Product Liability

The manufacturer or designer of a product can be held liable for loss or damage caused as a result of the use of his product, either on the basis of contract or on the basis of delict (or unlawful conduct).

Liability on the basis of contract

Where there is a contractual relationship between the designer or manufacturer of the product and someone suffered loss or damage, eg where the designer or manufacturer sold or supplied the product to that person, liability can arise. The liability is based either on a breach of warranty (express or tacit) that the product will be suitable for its purpose, or on the warranty (tacit) of a seller against latent or hidden defects in the product or on the basis of some term in the contract.

Liability may be excluded by way of a suitable indemnity or other clause. Such a clause will be enforceable provided that it has been brought to the notice of the other contracting party, and provided that it is reasonable and not against public policy. If the product involves inherent dangers or risks, it is essential that suitable warnings be given.

Liability on the basis of delict

Liability can arise also in circumstances where there is no contractual relationship between the designer of a product and the person who suffered the loss or damage. The liability in this case is based on the principle that someone will be liable who, through his intentional or negligent conduct in supplying a defective product, causes loss or damage to someone. Negligent conduct occurs where a designer provides a product that will be defective or dangerous even with normal use, or where the designer neglects to warn a purchaser against inherent dangers, or neglects to instruct a purchaser on proper installation and/or use and maintenance to avoid potential dangers.

Where the product is inherently dangerous or can be used in a dangerous manner, a complainant will have to show that the loss or damage arose as a result of an inherent defect in the product, or as a result of the normal installation or use of the product, and that the designer acted negligently, eg in failing to ensure that no defects existed, or in failing to warn against potential risks or dangers.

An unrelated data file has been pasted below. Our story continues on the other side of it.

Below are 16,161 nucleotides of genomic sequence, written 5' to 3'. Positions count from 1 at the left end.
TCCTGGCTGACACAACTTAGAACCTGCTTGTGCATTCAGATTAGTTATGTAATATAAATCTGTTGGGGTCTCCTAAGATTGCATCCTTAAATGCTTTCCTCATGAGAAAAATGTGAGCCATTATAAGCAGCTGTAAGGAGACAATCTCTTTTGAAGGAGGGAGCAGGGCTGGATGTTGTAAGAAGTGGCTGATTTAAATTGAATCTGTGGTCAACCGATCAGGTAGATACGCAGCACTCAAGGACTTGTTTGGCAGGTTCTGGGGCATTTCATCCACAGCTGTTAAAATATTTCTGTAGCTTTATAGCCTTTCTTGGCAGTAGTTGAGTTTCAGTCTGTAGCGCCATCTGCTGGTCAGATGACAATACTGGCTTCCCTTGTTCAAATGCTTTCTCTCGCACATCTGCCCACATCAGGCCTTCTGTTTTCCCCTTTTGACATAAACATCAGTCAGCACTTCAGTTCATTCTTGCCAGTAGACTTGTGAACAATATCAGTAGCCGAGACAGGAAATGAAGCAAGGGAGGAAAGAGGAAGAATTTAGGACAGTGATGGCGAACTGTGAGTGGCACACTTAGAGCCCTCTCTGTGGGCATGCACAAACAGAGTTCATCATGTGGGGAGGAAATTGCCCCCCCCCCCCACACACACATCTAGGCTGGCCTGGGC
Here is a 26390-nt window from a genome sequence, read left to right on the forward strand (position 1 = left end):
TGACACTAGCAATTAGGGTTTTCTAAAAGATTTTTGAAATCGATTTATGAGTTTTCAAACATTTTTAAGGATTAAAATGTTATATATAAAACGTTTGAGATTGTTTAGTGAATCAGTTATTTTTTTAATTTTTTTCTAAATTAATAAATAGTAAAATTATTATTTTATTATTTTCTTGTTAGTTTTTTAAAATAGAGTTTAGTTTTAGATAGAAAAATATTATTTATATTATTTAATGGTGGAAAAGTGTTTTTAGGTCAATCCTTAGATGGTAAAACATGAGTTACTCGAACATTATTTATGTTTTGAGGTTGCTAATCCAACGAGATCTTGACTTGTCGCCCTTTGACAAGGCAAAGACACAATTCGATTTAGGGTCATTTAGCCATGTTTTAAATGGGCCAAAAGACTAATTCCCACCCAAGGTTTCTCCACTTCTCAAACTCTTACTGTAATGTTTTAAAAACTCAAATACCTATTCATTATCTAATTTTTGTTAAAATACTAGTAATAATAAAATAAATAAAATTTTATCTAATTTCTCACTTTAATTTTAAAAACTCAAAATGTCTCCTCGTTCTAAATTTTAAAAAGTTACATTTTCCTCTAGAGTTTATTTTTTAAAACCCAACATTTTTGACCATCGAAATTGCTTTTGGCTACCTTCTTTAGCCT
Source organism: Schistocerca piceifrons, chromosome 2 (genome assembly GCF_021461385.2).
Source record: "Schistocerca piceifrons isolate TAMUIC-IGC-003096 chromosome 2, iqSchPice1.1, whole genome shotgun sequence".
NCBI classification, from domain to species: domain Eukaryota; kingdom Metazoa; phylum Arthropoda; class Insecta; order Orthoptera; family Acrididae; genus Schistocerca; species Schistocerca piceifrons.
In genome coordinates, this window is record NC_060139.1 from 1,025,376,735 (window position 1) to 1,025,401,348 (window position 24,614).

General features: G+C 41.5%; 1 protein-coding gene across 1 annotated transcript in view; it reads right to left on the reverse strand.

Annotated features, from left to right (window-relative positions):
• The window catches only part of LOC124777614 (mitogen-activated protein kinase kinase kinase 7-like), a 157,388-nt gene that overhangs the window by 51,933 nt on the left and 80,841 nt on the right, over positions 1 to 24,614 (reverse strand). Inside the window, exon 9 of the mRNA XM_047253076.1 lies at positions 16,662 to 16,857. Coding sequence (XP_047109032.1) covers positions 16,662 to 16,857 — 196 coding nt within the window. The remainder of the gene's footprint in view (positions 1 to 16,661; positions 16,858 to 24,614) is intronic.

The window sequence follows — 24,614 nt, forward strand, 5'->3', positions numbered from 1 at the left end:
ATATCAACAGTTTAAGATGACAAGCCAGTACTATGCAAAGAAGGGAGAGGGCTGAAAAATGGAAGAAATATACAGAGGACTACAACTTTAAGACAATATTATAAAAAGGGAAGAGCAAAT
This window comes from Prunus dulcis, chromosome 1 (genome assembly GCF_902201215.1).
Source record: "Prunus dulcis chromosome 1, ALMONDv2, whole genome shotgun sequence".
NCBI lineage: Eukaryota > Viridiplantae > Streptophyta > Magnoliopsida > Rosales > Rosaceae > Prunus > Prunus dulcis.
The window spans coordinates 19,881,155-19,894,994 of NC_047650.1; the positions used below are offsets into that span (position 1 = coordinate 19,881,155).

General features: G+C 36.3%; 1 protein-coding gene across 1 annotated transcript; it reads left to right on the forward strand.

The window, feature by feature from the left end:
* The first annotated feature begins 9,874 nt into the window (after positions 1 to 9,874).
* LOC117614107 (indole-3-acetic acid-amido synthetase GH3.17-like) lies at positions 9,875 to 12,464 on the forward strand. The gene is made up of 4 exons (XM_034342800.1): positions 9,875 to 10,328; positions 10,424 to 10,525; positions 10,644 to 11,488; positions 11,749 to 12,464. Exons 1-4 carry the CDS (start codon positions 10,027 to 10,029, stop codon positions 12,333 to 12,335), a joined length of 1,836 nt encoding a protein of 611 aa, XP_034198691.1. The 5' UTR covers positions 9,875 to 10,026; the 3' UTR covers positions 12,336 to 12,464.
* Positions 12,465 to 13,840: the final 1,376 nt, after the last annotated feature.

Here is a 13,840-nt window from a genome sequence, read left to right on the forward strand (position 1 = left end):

It is essential that suitable warnings be provided to users of the product where it involves inherent risks, or requires precise installation or use.

Where the user of a product adapts or modifies the product, and as a result suffers loss or damage, the original designer or manufacturer is unlikely to be held liable.

It should be noted that certain safety requirements or minimum standards may have been prescribed in regard to certain products (eg electrical appliances), by law often through standards authorities such as the DIN and TÜV in Germany, SAE in USA, BSS in UK and the  SABS in our country and other regulatory bodies. Our SABS can give you assistance not only in regard to standards compliance here, but also in contacting foreign standards authorities. This is especially important in the case of items such as workshop machinery which in South Africa must comply with the Machinery and Occupational Safety Act, 1983 (the MOS Act), and the National Occupational Safety Act (NOSA) requirements. It is recommended that the designer of a product that is likely to involve safety aspects make the necessary enquiries in this regard. (See address list, page 20.)